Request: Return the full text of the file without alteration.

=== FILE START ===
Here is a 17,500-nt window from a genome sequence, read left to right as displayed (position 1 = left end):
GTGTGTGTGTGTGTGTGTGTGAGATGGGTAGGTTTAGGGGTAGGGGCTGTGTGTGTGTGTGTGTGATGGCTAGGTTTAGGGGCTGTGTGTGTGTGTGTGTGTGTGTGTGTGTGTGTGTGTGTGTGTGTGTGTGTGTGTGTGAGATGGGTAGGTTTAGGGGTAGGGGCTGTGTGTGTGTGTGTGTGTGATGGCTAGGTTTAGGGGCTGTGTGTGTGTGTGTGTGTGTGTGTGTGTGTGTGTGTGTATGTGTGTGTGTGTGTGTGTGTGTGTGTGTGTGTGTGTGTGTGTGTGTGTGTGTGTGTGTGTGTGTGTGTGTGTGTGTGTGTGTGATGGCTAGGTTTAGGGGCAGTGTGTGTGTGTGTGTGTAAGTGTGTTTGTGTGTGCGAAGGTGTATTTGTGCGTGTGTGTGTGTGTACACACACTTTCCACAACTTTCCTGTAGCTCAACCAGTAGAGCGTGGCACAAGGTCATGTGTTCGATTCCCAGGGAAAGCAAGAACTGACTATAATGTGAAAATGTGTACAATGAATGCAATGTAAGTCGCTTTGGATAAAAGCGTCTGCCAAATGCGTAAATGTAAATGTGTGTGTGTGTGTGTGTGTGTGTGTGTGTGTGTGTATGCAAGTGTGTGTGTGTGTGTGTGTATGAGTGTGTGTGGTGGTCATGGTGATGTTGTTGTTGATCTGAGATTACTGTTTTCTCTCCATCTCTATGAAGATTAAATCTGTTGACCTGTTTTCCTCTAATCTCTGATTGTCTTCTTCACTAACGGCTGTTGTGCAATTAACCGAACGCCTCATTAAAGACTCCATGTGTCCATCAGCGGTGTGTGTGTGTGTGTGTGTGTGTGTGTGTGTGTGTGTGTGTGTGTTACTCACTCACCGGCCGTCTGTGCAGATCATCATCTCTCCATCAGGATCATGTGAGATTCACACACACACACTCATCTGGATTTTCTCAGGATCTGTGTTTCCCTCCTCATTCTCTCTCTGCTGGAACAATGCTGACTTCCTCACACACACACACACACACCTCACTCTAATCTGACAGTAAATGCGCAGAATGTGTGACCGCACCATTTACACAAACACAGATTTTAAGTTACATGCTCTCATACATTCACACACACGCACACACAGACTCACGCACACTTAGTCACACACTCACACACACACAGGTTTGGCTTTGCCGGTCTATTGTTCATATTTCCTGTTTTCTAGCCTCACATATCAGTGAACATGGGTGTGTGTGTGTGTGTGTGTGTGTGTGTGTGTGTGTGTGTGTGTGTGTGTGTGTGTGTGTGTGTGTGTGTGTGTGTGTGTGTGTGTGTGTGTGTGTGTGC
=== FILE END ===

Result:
Here is a 17,500-nt window from a genome sequence, read left to right as displayed (position 1 = left end):
GTGTGTGTGTGTGTGTGTGTGAGATGGGTAGGTTTAGGGGTAGGGGCTGTGTGTGTGTGTGTGTGATGGCTAGGTTTAGGGGCTGTGTGTGTGTGTGTGTGTGTGTGTGTGTGTGTGTGTGTGTGTGTGTGTGTGTGTGTGAGATGGGTAGGTTTAGGGGTAGGGGCTGTGTGTGTGTGTGTGTGTGATGGCTAGGTTTAGGGGCTGTGTGTGTGTGTGTGTGTGTGTGTGTGTGTGTGTGTGTATGTGTGTGTGTGTGTGTGTGTGTGTGTGTGTGTGTGTGTGTGTGTGTGTGTGTGTGTGTGTGTGTGTGTGTGTGTGTGTGTGTGATGGCTAGGTTTAGGGGCAGTGTGTGTGTGTGTGTGTAAGTGTGTTTGTGTGTGCGAAGGTGTATTTGTGCGTGTGTGTGTGTGTACACACACTTTCCACAACTTTCCTGTAGCTCAACCAGTAGAGCGTGGCACAAGGTCATGTGTTCGATTCCCAGGGAAAGCAAGAACTGACTATAATGTGAAAATGTGTACAATGAATGCAATGTAAGTCGCTTTGGATAAAAGCGTCTGCCAAATGCGTAAATGTAAATGTGTGTGTGTGTGTGTGTGTGTGTGTGTGTGTGTGTATGCAAGTGTGTGTGTGTGTGTGTGTATGAGTGTGTGTGGTGGTCATGGTGATGTTGTTGTTGATCTGAGATTACTGTTTTCTCTCCATCTCTATGAAGATTAAATCTGTTGACCTGTTTTCCTCTAATCTCTGATTGTCTTCTTCACTAACGGCTGTTGTGCAATTAACCGAACGCCTCATTAAAGACTCCATGTGTCCATCAGCGGTGTGTGTGTGTGTGTGTGTGTGTGTGTGTGTGTGTGTGTGTGTGTTACTCACTCACCGGCCGTCTGTGCAGATCATCATCTCTCCATCAGGATCATGTGAGATTCACACACACACACTCATCTGGATTTTCTCAGGATCTGTGTTTCCCTCCTCATTCTCTCTCTGCTGGAACAATGCTGACTTCCTCACACACACACACACACACCTCACTCTAATCTGACAGTAAATGCGCAGAATGTGTGACCGCACCATTTACACAAACACAGATTTTAAGTTACATGCTCTCATACATTCACACACACGCACACACAGACTCACGCACACTTAGTCACACACTCACACACACACAGGTTTGGCTTTGCCGGTCTATTGTTCATATTTCCTGTTTTCTAGCCTCACATATCAGTGAACATGGGTGTGTGTGTGTGTGTGTGTGTGTGTGTGTGTGTGTGTGTGTGTGTGTGTGTGTGTGTGTGTGTGTGTGTGTGTGTGTGTGTGTGTGTGTGTGTGTGTGC